The post-election crisis in Thailand could spawn a political uncertainty that could last for weeks, if not months, with everyone guessing when a new government could come into being. Under normal circumstances, a prime minister can be named and a government formed within weeks after a nationwide parliamentary election. But given the polarization in the country’s political spectrum with Yingluck Shinawatra’s caretaker government on one side and the anti-government protesters on the other side, it is almost predictable that the political impasse could stretch to a much longer time, according to political analysts here. Both sides are not willing to compromise on their respective positions and a protracted legal battle looms, a situation that has baffled, it not exasperated, the cross-section of the Thai society.
While the caretaker government has appeared so upset about the incomplete and troubled election, the anti-government protesters headed by former Deputy Premier Suthep Thaugsuban have expressed disappointment over the failure of the powerful military to heed their persistent calls for the overthrow the lame-duck government in a coup similar to the one staged in 2006 that ousted Yingluck’s brother, Thaksin Shinawatra, according to independent political scientist Sirot Klampaibul.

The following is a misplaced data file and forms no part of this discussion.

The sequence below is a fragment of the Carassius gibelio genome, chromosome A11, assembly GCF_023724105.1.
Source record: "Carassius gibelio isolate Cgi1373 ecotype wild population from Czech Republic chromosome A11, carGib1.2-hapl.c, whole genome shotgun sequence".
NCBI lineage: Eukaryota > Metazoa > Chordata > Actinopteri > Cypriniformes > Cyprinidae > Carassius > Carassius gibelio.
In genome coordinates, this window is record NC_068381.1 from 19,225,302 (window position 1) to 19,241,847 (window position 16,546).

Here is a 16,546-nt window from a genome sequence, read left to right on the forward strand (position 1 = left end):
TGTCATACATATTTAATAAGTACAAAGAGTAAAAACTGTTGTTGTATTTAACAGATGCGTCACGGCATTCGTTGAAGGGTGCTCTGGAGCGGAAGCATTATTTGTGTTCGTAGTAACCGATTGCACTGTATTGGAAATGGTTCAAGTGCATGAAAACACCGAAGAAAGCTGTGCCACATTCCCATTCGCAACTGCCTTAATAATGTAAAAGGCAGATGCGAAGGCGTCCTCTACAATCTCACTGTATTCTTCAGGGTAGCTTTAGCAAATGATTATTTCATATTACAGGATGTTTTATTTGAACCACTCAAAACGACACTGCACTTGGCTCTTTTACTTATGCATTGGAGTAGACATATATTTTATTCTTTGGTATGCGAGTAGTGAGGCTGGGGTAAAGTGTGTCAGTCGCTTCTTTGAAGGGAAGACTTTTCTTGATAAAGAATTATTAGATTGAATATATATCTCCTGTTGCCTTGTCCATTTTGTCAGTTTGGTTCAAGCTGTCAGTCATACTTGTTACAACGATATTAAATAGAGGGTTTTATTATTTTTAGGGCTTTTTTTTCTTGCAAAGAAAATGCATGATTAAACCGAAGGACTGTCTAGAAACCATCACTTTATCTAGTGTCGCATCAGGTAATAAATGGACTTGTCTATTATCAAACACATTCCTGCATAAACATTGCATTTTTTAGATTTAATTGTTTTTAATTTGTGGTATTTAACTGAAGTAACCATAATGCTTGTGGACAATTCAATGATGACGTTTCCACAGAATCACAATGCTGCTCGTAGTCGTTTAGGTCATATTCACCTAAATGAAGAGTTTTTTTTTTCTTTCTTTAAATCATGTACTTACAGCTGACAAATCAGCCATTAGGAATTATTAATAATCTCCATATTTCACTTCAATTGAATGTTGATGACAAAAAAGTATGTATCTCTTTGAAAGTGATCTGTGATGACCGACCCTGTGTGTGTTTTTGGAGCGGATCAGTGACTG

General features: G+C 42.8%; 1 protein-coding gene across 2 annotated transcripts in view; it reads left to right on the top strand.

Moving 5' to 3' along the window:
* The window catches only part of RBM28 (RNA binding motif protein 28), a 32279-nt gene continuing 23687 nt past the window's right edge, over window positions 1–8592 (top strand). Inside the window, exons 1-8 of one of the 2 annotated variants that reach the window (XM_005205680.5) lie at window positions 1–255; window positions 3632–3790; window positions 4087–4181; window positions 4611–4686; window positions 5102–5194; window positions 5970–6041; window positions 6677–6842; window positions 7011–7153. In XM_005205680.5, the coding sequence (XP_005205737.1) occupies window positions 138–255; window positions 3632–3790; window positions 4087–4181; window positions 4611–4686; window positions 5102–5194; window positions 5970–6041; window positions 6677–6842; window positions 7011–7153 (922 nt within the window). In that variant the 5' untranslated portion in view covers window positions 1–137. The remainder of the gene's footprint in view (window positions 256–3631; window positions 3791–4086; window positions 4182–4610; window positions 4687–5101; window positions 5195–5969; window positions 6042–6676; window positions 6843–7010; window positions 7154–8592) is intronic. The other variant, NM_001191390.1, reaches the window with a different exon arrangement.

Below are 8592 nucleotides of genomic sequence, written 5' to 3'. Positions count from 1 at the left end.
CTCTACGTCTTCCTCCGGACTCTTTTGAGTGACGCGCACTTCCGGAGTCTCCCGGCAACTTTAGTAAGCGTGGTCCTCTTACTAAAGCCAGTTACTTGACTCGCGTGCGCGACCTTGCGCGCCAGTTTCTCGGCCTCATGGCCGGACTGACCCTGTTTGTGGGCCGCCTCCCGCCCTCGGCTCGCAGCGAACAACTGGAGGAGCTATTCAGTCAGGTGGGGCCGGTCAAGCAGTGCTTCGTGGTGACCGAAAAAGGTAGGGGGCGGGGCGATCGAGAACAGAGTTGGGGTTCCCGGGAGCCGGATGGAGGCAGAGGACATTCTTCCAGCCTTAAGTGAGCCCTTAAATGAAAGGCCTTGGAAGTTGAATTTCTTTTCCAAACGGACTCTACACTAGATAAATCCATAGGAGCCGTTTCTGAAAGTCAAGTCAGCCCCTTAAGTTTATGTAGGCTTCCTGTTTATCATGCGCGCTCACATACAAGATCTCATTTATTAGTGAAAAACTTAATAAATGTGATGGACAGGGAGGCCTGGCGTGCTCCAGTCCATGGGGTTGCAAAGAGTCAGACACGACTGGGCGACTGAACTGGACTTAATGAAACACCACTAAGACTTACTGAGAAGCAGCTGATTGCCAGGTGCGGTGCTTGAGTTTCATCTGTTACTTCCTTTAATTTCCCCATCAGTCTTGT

The nationwide election, held Feb. 2, was marred by street protests and pockets of violence in the capital and southern constituencies. In some areas, the protesters forcibly stopped voters from casting their votes.
According to the constitution and electoral law of the country, the post-election parliament can only open with a minimum of 95 percent of a total of 500 lawmakers, or a total of 475 lawmakers.
Given the unprecedented disruption in the electoral process, the lower house in parliament will have no more than 472 legislators, which is short of the minimum required number.